Method Theory3

Published on February 15th, 2013

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Theory of Science – What is Positivism?

By Tor G. Jakobsen

Theory of science and methodology are the pillars on which a social scientist stand when conducting research. Succinctly stated, ontology can be said to be the study of reality, or simply the science or philosophy of being, while epistemology is the study of the nature of knowledge.

The former is concerned with the nature of being, while the latter deals with the nature and scope of knowledge. Your ontological position is decisive for the logic behind the methods scientists employ.

There are two main scientific traditions, and you as a student of the social sciences choose one of these based on your ontological position.  These are positivism and constructivism, and are decisive for the logic for which you base your choice of methods on (this logic is called methodology).

 

Positivism

Positivism in general refers to philosophical positions that emphasize empirical data and scientific methods. This tradition holds that the world consists of regularities, that these regularities are detectable, and, thus, that the researcher can infer knowledge about the real world by observing it. The researcher should be more concerned with general rules than with explaining the particular.

This tradition can be traced back to Galileo Galilei (1564–1642). In his work Siderius Nuncius (The Starry Messenger) (1610) he made systematic observations of the Moon, the stars, and the moons of Jupiter. His methods stood in contrast to the prevailing approach of that time, that advocated by Aristotle and the Church.

Francis Bacon (1561–1626)

In the same century Francis Bacon introduced a combination of induction and experiment into science as he wished to combine experience with record keeping, and thus rejected the deductive method of the time. Francis Bacon, and later John Locke and David Hume, provided the basic framework for the modern naturalist tradition.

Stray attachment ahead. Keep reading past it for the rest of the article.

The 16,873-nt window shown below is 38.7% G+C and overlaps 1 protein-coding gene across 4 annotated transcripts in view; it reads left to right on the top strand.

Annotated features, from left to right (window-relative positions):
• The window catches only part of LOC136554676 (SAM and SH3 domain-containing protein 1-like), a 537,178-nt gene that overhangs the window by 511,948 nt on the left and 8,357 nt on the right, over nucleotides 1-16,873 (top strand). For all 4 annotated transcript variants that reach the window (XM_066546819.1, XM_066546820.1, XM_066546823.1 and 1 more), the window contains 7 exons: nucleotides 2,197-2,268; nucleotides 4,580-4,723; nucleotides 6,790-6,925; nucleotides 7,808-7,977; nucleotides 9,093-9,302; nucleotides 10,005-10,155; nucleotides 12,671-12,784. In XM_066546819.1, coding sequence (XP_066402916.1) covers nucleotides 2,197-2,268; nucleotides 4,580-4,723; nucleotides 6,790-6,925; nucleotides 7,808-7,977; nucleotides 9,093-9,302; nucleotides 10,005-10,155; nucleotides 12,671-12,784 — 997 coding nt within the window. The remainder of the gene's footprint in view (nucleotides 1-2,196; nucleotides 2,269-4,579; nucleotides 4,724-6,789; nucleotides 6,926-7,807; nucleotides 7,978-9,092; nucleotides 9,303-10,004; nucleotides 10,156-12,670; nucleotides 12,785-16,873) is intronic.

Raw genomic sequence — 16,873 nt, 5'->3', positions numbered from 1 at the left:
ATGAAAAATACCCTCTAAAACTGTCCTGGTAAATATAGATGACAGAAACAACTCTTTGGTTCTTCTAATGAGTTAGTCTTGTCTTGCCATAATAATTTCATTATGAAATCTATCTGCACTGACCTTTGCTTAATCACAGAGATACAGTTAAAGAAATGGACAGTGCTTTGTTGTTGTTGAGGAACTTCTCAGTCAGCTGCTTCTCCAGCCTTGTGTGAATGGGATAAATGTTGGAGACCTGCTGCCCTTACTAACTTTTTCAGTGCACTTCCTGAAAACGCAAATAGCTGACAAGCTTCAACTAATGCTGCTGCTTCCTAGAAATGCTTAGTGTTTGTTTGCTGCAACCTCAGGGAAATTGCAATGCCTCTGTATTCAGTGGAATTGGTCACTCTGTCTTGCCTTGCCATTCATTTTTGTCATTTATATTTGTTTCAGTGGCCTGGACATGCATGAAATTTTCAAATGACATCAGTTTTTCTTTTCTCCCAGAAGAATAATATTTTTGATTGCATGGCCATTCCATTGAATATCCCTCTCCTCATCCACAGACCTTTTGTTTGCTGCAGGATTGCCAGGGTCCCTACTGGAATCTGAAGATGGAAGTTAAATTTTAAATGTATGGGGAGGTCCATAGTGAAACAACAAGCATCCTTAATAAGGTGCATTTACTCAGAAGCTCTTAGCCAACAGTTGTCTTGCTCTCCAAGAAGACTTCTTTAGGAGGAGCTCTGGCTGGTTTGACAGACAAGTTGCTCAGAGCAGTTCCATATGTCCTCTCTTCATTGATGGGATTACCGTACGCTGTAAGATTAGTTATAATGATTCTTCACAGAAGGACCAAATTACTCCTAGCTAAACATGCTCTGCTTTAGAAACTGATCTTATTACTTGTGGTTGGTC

Based on their works theorists have found fuel to their claim that there exists a real world independent of our senses. Modern scientists following the naturalist tradition argue that the regularities of this real world can be experienced through systematic sense perceptions.

Auguste Comte (1798–1857) is regarded as one of the founders of modern sociology. He coined the term sociologie, derived from the Latin words socius (companion) and -ology (science). Comte’s epistemological argument was consistent with that of his naturalist predecessors, that is, scientific knowledge about the real world comes from empirical observation. He also drew a distinction between empirical and normative knowledge. Information or knowledge that was not empirical was not considered by Comte to be knowledge about the real world, and thus fell outside the scope of science.

 

Methodology – The Hierarchy of Methods

The positivist tradition permits the scientist to choose from a certain “tool box” of methods when investigating the real world. This is denoted as the methodology of the discipline, and consists of its methods, rules, and postulates.

Methodology can be understood as the logic behind the methods we chose, that is, the choice of analytical strategy and research design which underpins substantive research.

A positivist approach provides us with a hierarchy of methods. Experiments are considered ideal because of their ability to determine causality. However, this method is often difficult to employ in the social sciences due to practical and ethical issues.

Statistics is a second best approach, well-suited for making generalizations. Comparative methods, as well as case studies are primarily used for theory testing/building.

 

Further Reading

Hay, Colin (2002). Political Analysis: A Critical Introduction. Basingstoke: Palgrave.

Moses, Jonathon W. & Torbjørn L. Knutsen (2012). Ways of Knowing: Competing Methodologies in Social and Political Research. 2nd ed. New York: Palgrave.

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